A fabulously full-flavoured Brie-style cheese, with a truffle cream centre. Hand-made in Suffolk by Jonny Crickmore from the milk of his own herd of Montbeliarde cows.
How Much Cheese To Buy
We recommend a portion size of 70-120g per person depending on when you are eating the cheese. 70g is ample if you are serving the cheese immediately after a large meal or as part of a buffet. If the cheese is the main part of the meal you will need to allow at least 100g per person and you may prefer to go to 120g if you think your guests will be particularly hungry (or just very fond of cheese!).
However, if you are only a small party, you may find that the pieces look a little small. In this case, choose fewer pieces, or even just one cheese, so that you can present your guests with something that looks more substantial. If you want to provide a wider choice of cheeses, just go for slightly larger pieces and enjoy the leftovers yourself the next day.
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Jonny Crickmore has taken his stunning brie-style cheese, Baron Bigod, to the next level. He combines his own Mascarpone with our Tartuflanghe Summer Truffle Cream, to create a gorgeous truffle cream centre. A world of complex, heady flavour is barely contained within a tantalisingly thin rind.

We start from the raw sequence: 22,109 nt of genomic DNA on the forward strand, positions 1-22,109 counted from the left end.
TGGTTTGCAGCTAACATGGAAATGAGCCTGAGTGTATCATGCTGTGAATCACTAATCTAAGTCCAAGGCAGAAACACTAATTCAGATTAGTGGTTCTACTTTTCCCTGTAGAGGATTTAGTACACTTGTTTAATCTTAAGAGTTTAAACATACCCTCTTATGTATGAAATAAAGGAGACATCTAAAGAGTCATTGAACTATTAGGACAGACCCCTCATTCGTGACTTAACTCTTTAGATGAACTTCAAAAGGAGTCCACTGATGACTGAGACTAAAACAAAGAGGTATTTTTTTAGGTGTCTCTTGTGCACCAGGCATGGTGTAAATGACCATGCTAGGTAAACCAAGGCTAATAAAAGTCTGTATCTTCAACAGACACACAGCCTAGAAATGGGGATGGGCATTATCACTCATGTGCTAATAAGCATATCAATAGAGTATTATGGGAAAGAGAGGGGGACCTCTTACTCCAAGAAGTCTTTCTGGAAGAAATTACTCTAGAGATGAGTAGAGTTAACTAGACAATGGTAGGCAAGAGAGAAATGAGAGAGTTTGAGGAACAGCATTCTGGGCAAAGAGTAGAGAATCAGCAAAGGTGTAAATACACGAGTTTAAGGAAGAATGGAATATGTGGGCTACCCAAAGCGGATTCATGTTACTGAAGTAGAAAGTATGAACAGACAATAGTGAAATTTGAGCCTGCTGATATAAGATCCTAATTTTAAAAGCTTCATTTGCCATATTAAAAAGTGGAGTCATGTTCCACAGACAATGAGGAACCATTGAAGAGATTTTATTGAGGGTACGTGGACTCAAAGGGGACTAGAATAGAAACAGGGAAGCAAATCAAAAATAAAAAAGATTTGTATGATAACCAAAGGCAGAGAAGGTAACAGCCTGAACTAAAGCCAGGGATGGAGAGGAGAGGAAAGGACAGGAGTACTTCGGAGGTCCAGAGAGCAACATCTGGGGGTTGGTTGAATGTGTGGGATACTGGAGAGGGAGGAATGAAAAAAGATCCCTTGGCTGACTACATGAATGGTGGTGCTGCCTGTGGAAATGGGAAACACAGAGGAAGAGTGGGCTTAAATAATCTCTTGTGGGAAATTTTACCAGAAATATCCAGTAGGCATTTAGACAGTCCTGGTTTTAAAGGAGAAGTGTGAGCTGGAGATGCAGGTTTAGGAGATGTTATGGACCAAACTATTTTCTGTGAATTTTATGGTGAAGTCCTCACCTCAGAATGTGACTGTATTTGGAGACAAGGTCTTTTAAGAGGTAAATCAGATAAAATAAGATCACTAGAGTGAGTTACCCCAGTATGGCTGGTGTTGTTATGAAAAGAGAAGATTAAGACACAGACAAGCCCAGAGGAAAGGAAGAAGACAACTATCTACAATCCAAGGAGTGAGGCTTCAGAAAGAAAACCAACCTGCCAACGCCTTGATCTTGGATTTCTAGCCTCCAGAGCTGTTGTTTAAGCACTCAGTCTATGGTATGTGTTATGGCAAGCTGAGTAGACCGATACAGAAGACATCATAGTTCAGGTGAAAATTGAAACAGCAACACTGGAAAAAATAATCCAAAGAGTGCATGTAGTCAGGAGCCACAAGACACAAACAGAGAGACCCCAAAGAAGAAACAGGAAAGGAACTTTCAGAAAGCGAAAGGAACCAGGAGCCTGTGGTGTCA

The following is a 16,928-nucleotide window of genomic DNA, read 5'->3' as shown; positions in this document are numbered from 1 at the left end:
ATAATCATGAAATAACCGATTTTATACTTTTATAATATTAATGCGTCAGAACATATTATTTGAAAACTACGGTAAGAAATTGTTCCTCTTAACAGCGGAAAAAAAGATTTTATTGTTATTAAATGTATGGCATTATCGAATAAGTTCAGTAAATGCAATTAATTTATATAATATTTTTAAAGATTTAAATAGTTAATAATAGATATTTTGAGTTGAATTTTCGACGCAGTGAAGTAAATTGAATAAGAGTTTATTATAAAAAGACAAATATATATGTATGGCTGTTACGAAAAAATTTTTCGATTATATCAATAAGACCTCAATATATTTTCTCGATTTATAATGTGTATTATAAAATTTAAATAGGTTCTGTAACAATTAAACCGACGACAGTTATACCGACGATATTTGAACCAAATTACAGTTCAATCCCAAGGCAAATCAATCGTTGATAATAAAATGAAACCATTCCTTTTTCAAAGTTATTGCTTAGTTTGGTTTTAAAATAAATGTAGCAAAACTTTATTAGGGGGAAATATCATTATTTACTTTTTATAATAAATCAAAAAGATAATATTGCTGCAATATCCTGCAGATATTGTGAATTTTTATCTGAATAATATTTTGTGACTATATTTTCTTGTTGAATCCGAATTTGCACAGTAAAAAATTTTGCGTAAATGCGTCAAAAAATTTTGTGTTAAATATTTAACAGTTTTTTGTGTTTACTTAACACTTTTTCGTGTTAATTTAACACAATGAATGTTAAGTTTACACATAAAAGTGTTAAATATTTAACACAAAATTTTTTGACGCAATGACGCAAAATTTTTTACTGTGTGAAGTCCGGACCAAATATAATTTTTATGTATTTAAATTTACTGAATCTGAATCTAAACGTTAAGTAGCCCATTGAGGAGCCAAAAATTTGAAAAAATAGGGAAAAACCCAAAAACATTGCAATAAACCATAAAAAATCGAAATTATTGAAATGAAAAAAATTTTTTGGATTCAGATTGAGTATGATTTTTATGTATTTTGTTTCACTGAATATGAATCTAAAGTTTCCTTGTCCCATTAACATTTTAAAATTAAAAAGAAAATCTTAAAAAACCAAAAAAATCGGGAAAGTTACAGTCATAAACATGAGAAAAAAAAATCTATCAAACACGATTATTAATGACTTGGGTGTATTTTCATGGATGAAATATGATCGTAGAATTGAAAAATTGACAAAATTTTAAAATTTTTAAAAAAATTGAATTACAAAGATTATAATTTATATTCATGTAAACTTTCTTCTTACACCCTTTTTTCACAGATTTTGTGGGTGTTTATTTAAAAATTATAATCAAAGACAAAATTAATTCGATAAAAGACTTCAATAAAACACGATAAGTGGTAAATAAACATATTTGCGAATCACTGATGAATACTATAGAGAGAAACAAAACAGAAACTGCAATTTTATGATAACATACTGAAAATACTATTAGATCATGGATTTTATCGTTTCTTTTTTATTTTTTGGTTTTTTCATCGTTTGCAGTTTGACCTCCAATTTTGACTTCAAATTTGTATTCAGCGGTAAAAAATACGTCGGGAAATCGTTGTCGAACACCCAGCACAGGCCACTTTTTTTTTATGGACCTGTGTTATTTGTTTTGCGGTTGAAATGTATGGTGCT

Made from the milk of his own herd of Montbeliarde cows in Suffolk, where Jonny’s family have been farming the land for three generations, but it was only recently that Jonny decided it was time to make some radical changes. He wanted to start selling raw milk, and to move into making the best raw milk cheese that he could. But raw milk and fine cheese need the best raw ingredients, and the family’s herd of Friesians weren’t really the best place to start.
So Jonny set off to France in search of cows that could produce the highest quality milk available. He chose Montbeliarde, the cows whose high protein milk is used for some of the famous French cheeses such as Comté and Vacherin Mont d’Or. He brought his ladies back to Suffolk, and set about building up his herd by cross-breeding Friesians with Montbeliardes to gradually add the great benefits this breed brings to the family’s own herd.
Great milk deserves the utmost respect, and Jonny’s perfectionism in choosing his herd is matched by his approach to cheese-making. The warm milk straight from the milking parlour is handled as carefully as possible to preserve its delicate cell structure. The milk is gravity-fed to the dairy, where it is gently poured into the cheese vat.Each stage of the process is done by hand, from cutting the curds with long knives to carefully transferring the fragile curds into the moulds by using the traditional pelle-a-brie ladles.